DECISION ON APPEAL

The Federal Circuit vacated, determining that “the APA’s challenge to Alarm.com of the Director’s vacatur decisions based on estoppel is not precluded” where “[t]The text, the legislative scheme and the legislative history relating to ex parte review do not reveal a discernible enough intention to prevent judicial review of these decisions.[15]

Beginning with the “‘strong presumption’ in favor of judicial review”, the Federal Circuit sought “clear and compelling indications, drawn from the specific legislative history, and inferences of intent drawn from the legislative scheme as a whole, that Congress intended to ban the journal.”[16]

The text

The Federal Circuit explained that “[t]The only part of the statutory ex parte review regime that expressly excludes judicial review is § 303(c),” which states that “[a] the Director’s decision under paragraph (a) of this section that no new substantial issue of patentability has arisen shall be final and not subject to appeal. »[17] But, as the Federal Circuit noted, “the exclusion established by this enactment is narrowly defined.”[18] And the government agreed that “Section 303(c)…does not expressly prohibit the challenge of Alarm.com.”[19]

Statutory design

The Federal Circuit rejected the government’s argument that the statutory design of ex parte review provides clear and compelling evidence that Congress intended to prevent judicial review of decisions not otherwise expressly prohibited by Section 303 ( vs).[20] The government’s argument focused on § 306, which states: “[t]A patentee involved in re-examination proceedings … may appeal under the provisions of Section 134, and may seek judicial review under the provisions of Sections 141 to 144, with respect to any decision adverse to the patentability of any original or proposed amended or new patent claims. »[21]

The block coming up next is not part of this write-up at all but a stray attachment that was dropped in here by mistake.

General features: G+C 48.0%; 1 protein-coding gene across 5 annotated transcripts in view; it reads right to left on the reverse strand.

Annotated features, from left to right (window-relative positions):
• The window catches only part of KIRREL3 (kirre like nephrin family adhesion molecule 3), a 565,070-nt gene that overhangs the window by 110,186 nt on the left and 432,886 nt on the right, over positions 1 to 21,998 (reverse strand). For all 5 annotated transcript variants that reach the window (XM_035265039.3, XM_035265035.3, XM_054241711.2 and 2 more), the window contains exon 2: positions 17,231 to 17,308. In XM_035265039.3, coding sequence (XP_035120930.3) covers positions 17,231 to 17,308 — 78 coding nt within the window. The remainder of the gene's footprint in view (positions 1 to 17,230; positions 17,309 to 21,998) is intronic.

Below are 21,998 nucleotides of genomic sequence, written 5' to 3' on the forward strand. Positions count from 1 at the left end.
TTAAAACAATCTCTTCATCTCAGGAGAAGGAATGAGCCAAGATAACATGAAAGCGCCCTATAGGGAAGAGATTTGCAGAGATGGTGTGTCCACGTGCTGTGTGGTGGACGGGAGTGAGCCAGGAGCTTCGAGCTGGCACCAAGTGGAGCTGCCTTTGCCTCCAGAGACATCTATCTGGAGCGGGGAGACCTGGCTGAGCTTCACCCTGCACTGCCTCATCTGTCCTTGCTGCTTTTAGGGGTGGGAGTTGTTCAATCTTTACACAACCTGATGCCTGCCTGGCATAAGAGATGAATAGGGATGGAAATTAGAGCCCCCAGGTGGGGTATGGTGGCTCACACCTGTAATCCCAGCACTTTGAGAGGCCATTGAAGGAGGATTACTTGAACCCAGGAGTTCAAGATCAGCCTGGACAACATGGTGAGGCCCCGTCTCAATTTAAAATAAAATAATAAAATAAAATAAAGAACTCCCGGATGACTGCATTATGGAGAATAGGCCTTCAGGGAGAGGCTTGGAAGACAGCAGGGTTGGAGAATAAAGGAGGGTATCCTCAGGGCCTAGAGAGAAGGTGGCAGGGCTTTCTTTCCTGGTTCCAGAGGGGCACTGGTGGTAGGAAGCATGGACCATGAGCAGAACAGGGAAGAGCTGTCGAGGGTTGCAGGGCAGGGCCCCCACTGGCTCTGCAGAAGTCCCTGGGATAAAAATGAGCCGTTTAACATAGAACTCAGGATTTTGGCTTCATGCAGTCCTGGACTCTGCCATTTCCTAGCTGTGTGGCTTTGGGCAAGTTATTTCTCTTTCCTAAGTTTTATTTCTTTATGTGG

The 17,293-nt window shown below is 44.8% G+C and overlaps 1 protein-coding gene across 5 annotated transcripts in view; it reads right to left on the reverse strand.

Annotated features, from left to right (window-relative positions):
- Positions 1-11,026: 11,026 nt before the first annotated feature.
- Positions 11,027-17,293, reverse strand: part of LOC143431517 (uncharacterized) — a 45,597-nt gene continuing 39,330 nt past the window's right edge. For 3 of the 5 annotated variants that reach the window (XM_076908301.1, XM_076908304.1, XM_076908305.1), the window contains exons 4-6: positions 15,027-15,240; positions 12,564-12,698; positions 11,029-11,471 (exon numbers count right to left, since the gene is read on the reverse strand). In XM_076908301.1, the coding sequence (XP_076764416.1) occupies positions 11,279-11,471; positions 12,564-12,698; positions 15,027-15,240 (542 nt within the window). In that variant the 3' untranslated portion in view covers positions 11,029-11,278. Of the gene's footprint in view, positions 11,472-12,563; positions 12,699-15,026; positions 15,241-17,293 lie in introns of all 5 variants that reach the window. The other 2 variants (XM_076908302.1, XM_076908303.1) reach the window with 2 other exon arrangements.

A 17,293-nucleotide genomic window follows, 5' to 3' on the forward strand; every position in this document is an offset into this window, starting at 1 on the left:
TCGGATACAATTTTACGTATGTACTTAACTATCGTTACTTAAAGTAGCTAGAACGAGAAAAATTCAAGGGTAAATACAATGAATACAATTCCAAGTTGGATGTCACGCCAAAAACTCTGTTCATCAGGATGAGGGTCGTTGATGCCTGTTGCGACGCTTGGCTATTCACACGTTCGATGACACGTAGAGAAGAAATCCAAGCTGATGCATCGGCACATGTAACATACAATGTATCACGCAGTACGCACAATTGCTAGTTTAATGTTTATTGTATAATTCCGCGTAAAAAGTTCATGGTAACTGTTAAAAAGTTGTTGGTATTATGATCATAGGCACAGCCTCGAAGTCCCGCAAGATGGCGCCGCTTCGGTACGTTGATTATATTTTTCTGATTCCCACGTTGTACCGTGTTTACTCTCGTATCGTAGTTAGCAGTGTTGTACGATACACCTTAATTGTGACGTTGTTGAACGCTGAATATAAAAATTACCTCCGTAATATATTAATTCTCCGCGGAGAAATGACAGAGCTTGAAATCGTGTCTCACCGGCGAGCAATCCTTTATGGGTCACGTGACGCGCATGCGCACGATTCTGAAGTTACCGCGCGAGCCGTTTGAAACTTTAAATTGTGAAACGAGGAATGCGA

But, according to the court, the affirmative grant in § 306 and its associated provisions of the patentee’s right to review “a different decision” – that is, a decision adverse to patentability in a patent proceeding reconsideration ordered – “is not sufficient to rebut the presumption of reviewability as a recognized principle and precedent” for other proceedings such as the one at issue in this appeal.[22]

Legislative history

The Federal Circuit has recognized that “the strongest government evidence” of an intent to frustrate judicial review in legislative history is a statement in a House Judiciary Committee report, which states, in the relevant part: “Subsection 303 (c) makes final and without appeal the Commissioner’s decision not to conduct a reconsideration” and “[a] party to the re-examination proceeding could still argue in any subsequent litigation that the PTO erred and that the patent is invalid on the basis of the cited prior art.[23] But the court explained that “there is no reason to infer that the Committee in 1980 was referring to anything other than the system of ex parte review it was adopting at the time”.[24] Specifically, this regime “provided for the PTO to determine whether a substantial new issue of patentability was presented, but the estoppel and multiplicity provisions that now apply, to see §§ 315(e)(1), 325(d), (e)(1), were not added to the statute until well after the 1980 enactment.”[25] Moreover, when Congress enacted the AIA in 2011, “it chose to make no substantive changes to § 303(c)” while modestly modifying other parts of the statutory design.[26] Thus, the court concluded that the evidence of legislative history “is too weak to override the text and the presumption of judicial review that accompanies it.”[27]